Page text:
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Question Number: 32293

Law 13 - Free Kicks 3/10/2018

RE: amateur Adult

JJ WALSH of DUBLIN 16 , ireland asks...

If a player requests 10 yards and takes free kick before whistle. What is decision and restart

Answer provided by Referee Richard Dawson

Hi JJ,
Most common option could be a caution show a yellow card and retake.

However, referees like options, it gives us the ability to navigate a match without always having to seek the harshest punishment but still keep a firm grip on the pulse of the game.

No referee likes to be played or made to look ineffective or foolish but then no referee needs to over use the authority granted under the LOTG just because a player acts like a putzs.

Players taking free kicks are universally upset at nearby opponents and may well say Hey ref 10 yards but UNTIL you as referee DIRECTLY take action there is still no requirement a whistle is yet required. UNLESS you have signaled to ALL that we WAIT for the whistle, eye contact, point at it, hold it aloft, a player complaining for ten and going quickly may not have yet transgressed my personal code of conduct. My code though may differ from others.

If we HAVE began the ceremonial route then I personally take a DIM view of an early restart given I WOULD have made it abundantly Clear NOTHING is going to occur until I signal play to commence. The early shooter will likely but not necessarily be shown a yellow card for USB or delaying the restart of play and the free kick could be retaken. If the kick is wasted I might just ignore and allow play to continue uninterrupted with a hard glare and a firm word in the ear of the miscreant.

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Answer provided by Referee Joe McHugh

Once a player has asked for 10 yards at a free kick and a referee has intervened it becomes what is called a 'ceremonial' free kick. As the referee is engaged in setting out the 10 yards etc the restart may not be taken and is on the signal of the referee which is a whistle.
The whistle is given when the all the conditions to take the kick are in place and the referee takes up his position.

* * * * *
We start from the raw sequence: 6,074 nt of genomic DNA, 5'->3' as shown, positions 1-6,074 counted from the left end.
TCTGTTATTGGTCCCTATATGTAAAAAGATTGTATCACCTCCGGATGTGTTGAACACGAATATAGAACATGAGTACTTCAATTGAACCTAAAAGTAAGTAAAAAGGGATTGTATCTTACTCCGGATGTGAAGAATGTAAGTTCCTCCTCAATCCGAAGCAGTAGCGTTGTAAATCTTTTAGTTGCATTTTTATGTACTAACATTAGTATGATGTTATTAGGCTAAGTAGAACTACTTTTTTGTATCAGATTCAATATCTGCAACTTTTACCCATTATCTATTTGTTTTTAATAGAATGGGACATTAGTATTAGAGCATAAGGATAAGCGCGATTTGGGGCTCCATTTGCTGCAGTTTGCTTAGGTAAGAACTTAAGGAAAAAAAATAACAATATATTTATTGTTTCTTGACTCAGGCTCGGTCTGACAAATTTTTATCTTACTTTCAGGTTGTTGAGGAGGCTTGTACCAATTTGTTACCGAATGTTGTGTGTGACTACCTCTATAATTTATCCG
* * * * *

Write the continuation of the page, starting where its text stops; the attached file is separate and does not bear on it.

Now that is the advice to referees in the Laws of the Game and not part of the actual Law.
Generally if a kick is taken without a signal and all the conditions are not in place the referee will go with a retake. If the referee is of the view that the action is deliberately unsporting the player may be cautioned. A misunderstanding or lack of communication may result in a retake only. A referee may also decide that an early shot that is blasted wide might be accepted with a goal kick restart.
You might recall the infamous free kick in the Sligo Rovers v Drogheda Utd FAI Cup Final of 2013
All the conditions were in place and an early peep of the whistle would have solved the ensuing mobbing of the referee from irate players which resulted in one sending off and a a caution. No whistle was given and the referee opined that it made no difference to the actual kick as everyone was in position and ready. The ball was in play when it is kicked at a free kick. Would a peep of the whistle made any difference in this case? Had the GK been out of position or a defender retreating after having been spoken to or the referee was in the way etc it would certainly be an unfair restart without a signal.
As I said earlier in Law 13 the requirement of a whistle is not mentioned and it is only part of the advice. So the decision in the game was not a misapplication of the law and therefore no possible protest. Just ill feeling and unpleasant scenes which the advice tries to avoid.

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Answer provided by Referee Peter Grove

Hi JJ,
I would definitely agree with a retake. In many cases, there would often be a yellow card for the player as well. It would depend a lot on whether I thought the kicker had deliberately ignored my instruction to wait and was trying to 'get one over' on both me and the opponents or was somehow genuinely confused and/or misunderstood the instructions.

In televised games where I have seen this happen, my impression is that the kicker is as often as not, given a caution. Either way, I would always go with a retake - the player should not be allowed to get away with a quick free kick in these circumstances.

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